Heritage Garden was one of the first projects at Crossroads at Big Creek. Established in 1998 by the Sturgeon Bay Home and Garden Club as a memorial to honor two of their members, June Mackey and Gertrude Olson, the original planting was only a little herb garden, but gardens have a way of growing.
Since there were no reference books describing rural gardens of 1900, the garden club members filled the plot with cuttings and bulbs from their grandmothers’ gardens and planted seeds they saved from one year to the next. Over the years, dozens of volunteers from the Home and Garden Club, Master Gardeners, and students from the Sturgeon Bay and Sevastopol have kept the garden growing, each year striving to make a garden more historically correct.
At approximately the same time their garden started growing, Lee Somerville, the head gardener at Heritage Hill Historical Park, was struggling with the same questions of authenticity because, as she wrote in the introduction of her book Vintage Wisconsin Gardens, “Over time, I found myself more and more involved in the history of the gardens surrounding the homes, and began a quest to discover how they were originally planned and planted.”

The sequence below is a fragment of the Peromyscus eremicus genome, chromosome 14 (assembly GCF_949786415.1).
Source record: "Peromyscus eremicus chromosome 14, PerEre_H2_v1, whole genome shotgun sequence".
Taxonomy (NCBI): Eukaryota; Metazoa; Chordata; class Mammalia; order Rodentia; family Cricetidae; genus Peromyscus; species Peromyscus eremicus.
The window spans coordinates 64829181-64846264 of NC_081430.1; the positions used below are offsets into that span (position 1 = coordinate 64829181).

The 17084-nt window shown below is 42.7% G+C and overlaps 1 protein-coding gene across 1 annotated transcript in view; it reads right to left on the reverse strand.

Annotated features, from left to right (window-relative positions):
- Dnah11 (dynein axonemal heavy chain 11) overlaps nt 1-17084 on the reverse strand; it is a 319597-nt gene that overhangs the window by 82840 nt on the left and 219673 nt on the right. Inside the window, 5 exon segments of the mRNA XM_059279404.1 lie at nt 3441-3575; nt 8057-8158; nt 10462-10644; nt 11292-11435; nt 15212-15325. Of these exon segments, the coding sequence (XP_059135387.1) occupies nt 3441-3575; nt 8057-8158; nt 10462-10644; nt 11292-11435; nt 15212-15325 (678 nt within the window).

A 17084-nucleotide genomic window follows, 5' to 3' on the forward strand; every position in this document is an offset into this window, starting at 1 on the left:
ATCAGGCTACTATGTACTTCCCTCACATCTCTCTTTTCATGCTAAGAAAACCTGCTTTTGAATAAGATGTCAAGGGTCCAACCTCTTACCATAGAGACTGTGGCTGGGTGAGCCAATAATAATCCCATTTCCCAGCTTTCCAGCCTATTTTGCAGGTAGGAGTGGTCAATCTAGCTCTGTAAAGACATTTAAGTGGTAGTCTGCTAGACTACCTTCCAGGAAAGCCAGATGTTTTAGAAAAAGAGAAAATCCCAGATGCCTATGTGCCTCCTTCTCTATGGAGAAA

Free family programs are offered in the Collins Learning Center Monday through Thursday during the summer season and the Heritage Village is open daily from 1:30 – 3:30 pm.
Crossroads at Big Creek and Heritage Village at Big Creek offer a plethora of family programming throughout the summer such as programs on fossils, 1890 store merchandise, migration habits of birds and butterflies, garden herbs, and more. For a full schedule of family and historical programs visit crossroadsatbigcreek.com/events-calendar.